Some days before I parted from New York, Mr Samuel Veitch acquainted me that he designed to stay there this winter, and that, in the meantime, he would look after the effects put ashore to satisfy Messrs Wenham and De Lancie. By that means he would be in readiness to go back to the Colony, when he should receive the Company's orders. I would have spoken with him about this matter more at large, but his sudden going aboard the ship, then lying six leagues off, prevented me; nor did I see him till I came on board, when I found him determined to stay behind us.

October 12. We set sail in the ship Caledonia from Sandy-Hook, near New York, and after a tempestuous, stormy passage, although but little contrary winds, we made the west coast of Ireland, Saturday, November 11th, and by reason of the mists and currents, we were in great danger off the rocks of Ferney, November 13th, about ten at night. After that, the wind coming short and exceeding stormy, after no small danger, we were obliged to come to an anchor at the northerly entrance of the Sound of Isla; and there we rode it out in most violent storms till Monday, 20th November, when we got into the Sound, and came to an anchor in a safe place and smooth water; under God, owing our safety and that of the ship to the great vigilancy and industry of our commander, Robert Drummond.

Upon the ship's arrival in the Sound, Captain Drummond immediately dispatched Captains William Murray and Laurence Drummond express to Edinburgh, to acquaint the Company with our arrival. Next morning, being Tuesday the 21st of November, in company with Captain John Campbell, I parted in a boat for the mainland, and from thence, by easy journeys and some stops, by reason of indisposition, I arrived here in Edinburgh, Tuesday, December the 5th inst.—I am, Eight Honourable, your most humble and most obedient servant,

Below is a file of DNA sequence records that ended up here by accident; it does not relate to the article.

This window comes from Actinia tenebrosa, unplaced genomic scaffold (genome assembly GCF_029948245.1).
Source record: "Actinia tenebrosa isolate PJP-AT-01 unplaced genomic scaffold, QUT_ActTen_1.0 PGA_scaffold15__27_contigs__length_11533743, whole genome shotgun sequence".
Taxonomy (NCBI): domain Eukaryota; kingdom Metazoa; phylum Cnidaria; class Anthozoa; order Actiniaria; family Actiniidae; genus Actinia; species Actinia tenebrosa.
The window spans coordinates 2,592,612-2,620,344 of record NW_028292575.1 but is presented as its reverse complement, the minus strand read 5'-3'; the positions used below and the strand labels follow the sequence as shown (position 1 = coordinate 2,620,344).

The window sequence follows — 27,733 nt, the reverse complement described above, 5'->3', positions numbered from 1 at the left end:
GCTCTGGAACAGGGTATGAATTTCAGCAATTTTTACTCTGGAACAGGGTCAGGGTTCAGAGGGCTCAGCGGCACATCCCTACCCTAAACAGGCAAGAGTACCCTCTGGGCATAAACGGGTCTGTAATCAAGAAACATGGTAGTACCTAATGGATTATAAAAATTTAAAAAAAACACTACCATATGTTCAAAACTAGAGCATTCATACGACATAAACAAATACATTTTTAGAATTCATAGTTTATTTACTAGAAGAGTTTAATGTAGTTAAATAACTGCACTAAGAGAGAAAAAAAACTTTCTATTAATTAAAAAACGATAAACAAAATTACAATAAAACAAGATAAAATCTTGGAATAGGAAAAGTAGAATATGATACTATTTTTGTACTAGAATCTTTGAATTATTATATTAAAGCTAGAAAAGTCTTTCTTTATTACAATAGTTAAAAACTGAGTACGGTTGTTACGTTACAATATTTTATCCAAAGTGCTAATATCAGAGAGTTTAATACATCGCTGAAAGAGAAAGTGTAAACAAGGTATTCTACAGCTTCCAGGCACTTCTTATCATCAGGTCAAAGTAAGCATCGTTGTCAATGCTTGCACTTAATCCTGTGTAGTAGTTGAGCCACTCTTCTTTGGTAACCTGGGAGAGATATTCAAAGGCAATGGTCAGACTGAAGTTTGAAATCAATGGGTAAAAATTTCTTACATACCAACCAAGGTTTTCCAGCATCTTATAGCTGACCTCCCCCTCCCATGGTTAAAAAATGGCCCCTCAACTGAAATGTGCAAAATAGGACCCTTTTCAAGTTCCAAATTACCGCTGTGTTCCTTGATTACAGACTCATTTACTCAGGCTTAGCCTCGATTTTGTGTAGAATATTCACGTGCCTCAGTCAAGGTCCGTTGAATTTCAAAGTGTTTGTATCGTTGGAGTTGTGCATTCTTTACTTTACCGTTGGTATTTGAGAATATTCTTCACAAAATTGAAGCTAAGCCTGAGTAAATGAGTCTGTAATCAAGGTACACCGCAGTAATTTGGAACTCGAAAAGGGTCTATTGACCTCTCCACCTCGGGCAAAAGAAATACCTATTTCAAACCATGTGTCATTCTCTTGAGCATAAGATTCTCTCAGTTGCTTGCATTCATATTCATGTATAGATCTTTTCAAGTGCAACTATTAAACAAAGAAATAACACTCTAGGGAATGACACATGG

wlllm. patersson.

After giving in his Report, Paterson remained in Scotland for a time, and was again taken into the confidence of the Directors. He generously gave them the benefit of his assistance and advice in their difficulties, and their subsequent dispatches to the Colony bear evidence that they adopted his suggestions,—now, however, too late. Although the events which transpired in Darien after Paterson so reluctantly retired from it form no part of his life story, it may be useful to give a brief account of them for the purpose of completing the unhappy narrative of the ill-fated scheme. In connection with the first expedition, it should be mentioned that, when the surviving settlers were in the act of abandoning the Colony in June 1699, two auxiliary ships, the Olive Branch, Captain William Jameson, commander, and the Hopeful Binning of Bo'ness, Captain Alexander Stark, commander, were on their way from Scotland to Darien with 300 additional settlers and a large supply of stores. These vessels sailed from Leith on 12th May 1699, and reached Caledonia Bay about the middle of August, having, it is stated, one death only during the voyage. On arriving at their destination, they were greatly surprised to find the settlement deserted and the colonists gone, they knew not whither. They resolved, however, to remain in the harbour and await the coming of the larger expedition, consisting of the Rising Sun and her three companion ships. But within a few days after their arrival a serious disaster took place, which necessitated a change in their arrangements. This was the loss of the Olive Branch, which was burned down to the water's edge, along with its cargo of provisions. The fire arose through the carelessness of one of the stewards, who had gone to the hold with a lighted candle to draw brandy. All the men on board (100) were safely transferred to the Hopeful Binning. Being now rendered incapable of staying at the place through the loss of their provisions, the intending settlers withdrew in the Hopeful Binning and sailed away to Jamaica, where a great mortality befell them, most of them dying there. Prior to this, on 24th February, his wife, petitioned to he left behind to await the arrival of the larger expedition. Their request was agreed to, and a supply of provisions was given to them. They lived with the friendly and hospitable Indians until the arrival of the Rising Sun's party, whom they joined in good health and spirits.